Posted by: stak
Posted on: 20061030 22:12:13
an idea i had a while back but forgot about until earlier today was trying to use physical processes to solve math/software problems. the specific idea i had was to use electricity's property of always finding "the path of least resistance" to solve a graphsearch problem.
if you can represent a search graph using a bunch of resistors, then theoretically, you could plug in your resistor network and let the electric current find the solution for you. since it checks all paths in parallel, it would work in pretty much constant time. the problem with it is that it would only be faster than a software search algorithm for a large enough graph, and for graphs of that size building the resistor network becomes nontrivial. if it were possible to turn this into a more general massively parallel computer of some sort, it might be worth it, but it seems unlikely.
another related thing that came up was using physical processes to generate oneway functions in math. so, for example, if you were given the description of a container and a ball within the container, along with the initial position and velocity of the ball, you could use the laws of physics to figure out where the ball ends up. however, given the description of the container and the final position of the ball, it's practically impossible (i think) to figure out the initial position and velocity of the ball. in this case, it turns out to be very similar to a hash function, since the input space of the function (ball position and velocity) is much larger than the output space (ball position), and multiple inputs can map to the same output. so in fact it's actually impossible to reverse the function.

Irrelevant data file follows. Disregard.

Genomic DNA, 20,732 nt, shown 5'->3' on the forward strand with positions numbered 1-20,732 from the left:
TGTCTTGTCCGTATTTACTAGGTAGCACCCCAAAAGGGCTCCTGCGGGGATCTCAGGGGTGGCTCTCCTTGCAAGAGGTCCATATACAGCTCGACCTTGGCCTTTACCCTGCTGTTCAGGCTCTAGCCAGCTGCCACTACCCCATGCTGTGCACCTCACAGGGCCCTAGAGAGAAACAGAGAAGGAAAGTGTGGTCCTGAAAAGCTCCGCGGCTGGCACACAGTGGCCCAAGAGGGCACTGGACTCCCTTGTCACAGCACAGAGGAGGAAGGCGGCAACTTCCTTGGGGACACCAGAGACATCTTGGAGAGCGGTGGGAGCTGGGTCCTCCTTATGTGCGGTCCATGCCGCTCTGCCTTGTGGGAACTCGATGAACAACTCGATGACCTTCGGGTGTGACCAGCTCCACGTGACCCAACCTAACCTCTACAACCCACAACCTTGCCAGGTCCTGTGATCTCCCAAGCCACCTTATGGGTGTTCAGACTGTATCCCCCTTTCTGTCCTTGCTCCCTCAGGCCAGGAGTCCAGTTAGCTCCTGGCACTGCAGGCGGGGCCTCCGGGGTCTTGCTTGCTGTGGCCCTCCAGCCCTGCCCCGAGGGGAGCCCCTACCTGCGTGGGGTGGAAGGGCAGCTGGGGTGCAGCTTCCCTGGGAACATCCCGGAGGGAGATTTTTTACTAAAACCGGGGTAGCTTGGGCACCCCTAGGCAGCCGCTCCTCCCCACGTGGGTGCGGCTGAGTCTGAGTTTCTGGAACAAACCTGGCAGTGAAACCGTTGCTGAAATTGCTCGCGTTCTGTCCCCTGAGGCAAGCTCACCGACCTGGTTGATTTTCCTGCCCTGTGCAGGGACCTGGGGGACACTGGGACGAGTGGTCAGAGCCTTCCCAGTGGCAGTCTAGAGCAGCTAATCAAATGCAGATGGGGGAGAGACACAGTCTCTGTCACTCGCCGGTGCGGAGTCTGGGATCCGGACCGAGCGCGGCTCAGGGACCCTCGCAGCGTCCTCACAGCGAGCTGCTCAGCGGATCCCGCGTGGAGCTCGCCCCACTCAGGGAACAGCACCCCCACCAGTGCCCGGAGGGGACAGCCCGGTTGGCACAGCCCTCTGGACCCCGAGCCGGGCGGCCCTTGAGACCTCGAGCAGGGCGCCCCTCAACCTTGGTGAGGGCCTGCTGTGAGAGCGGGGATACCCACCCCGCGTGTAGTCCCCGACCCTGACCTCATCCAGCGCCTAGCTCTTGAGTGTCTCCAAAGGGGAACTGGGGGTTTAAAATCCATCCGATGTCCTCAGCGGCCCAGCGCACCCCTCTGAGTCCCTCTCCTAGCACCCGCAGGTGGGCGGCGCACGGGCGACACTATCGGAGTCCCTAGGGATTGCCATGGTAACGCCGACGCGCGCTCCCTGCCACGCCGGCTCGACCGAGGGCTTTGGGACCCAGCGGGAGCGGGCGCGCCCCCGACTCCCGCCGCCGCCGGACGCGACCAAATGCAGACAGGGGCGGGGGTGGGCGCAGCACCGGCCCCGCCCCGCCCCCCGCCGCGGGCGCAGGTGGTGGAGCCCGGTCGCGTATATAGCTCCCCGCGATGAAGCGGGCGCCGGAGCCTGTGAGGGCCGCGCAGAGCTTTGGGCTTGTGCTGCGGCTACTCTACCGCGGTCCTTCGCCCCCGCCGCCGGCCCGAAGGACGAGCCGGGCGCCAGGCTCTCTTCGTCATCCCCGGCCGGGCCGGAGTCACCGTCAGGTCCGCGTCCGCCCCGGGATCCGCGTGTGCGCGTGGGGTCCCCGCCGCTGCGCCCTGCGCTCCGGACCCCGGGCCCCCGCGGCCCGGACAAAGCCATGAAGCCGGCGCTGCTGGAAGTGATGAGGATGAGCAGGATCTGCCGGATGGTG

there's probably some other physical process out there that's a better candidate..


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linear time? the current travels at a finite speed and should take longer to go through longer wires.